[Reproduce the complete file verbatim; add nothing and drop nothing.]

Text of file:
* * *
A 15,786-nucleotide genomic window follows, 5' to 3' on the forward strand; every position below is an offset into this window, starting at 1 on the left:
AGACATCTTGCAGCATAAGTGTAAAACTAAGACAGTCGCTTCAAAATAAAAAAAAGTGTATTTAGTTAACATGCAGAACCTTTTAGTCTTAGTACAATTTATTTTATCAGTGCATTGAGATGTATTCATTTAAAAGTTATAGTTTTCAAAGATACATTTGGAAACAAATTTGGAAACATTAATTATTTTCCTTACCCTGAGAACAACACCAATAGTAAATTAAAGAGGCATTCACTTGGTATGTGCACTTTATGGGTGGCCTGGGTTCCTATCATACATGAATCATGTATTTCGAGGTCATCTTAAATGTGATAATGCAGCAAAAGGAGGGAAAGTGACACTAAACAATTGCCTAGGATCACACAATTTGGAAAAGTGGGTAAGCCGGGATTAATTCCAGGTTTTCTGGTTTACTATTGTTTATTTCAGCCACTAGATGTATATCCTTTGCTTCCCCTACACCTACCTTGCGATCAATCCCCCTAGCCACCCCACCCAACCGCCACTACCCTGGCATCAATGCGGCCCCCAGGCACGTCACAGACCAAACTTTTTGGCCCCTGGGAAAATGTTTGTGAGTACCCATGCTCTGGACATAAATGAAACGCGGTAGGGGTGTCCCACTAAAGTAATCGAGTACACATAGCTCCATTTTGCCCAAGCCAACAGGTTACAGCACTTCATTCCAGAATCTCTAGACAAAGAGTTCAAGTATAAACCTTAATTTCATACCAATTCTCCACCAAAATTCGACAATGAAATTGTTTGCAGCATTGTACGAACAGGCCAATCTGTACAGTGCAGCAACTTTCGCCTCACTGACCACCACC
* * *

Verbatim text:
A 15,786-nucleotide genomic window follows, 5' to 3' on the forward strand; every position below is an offset into this window, starting at 1 on the left:
AGACATCTTGCAGCATAAGTGTAAAACTAAGACAGTCGCTTCAAAATAAAAAAAAGTGTATTTAGTTAACATGCAGAACCTTTTAGTCTTAGTACAATTTATTTTATCAGTGCATTGAGATGTATTCATTTAAAAGTTATAGTTTTCAAAGATACATTTGGAAACAAATTTGGAAACATTAATTATTTTCCTTACCCTGAGAACAACACCAATAGTAAATTAAAGAGGCATTCACTTGGTATGTGCACTTTATGGGTGGCCTGGGTTCCTATCATACATGAATCATGTATTTCGAGGTCATCTTAAATGTGATAATGCAGCAAAAGGAGGGAAAGTGACACTAAACAATTGCCTAGGATCACACAATTTGGAAAAGTGGGTAAGCCGGGATTAATTCCAGGTTTTCTGGTTTACTATTGTTTATTTCAGCCACTAGATGTATATCCTTTGCTTCCCCTACACCTACCTTGCGATCAATCCCCCTAGCCACCCCACCCAACCGCCACTACCCTGGCATCAATGCGGCCCCCAGGCACGTCACAGACCAAACTTTTTGGCCCCTGGGAAAATGTTTGTGAGTACCCATGCTCTGGACATAAATGAAACGCGGTAGGGGTGTCCCACTAAAGTAATCGAGTACACATAGCTCCATTTTGCCCAAGCCAACAGGTTACAGCACTTCATTCCAGAATCTCTAGACAAAGAGTTCAAGTATAAACCTTAATTTCATACCAATTCTCCACCAAAATTCGACAATGAAATTGTTTGCAGCATTGTACGAACAGGCCAATCTGTACAGTGCAGCAACTTTCGCCTCACTGACCACCACC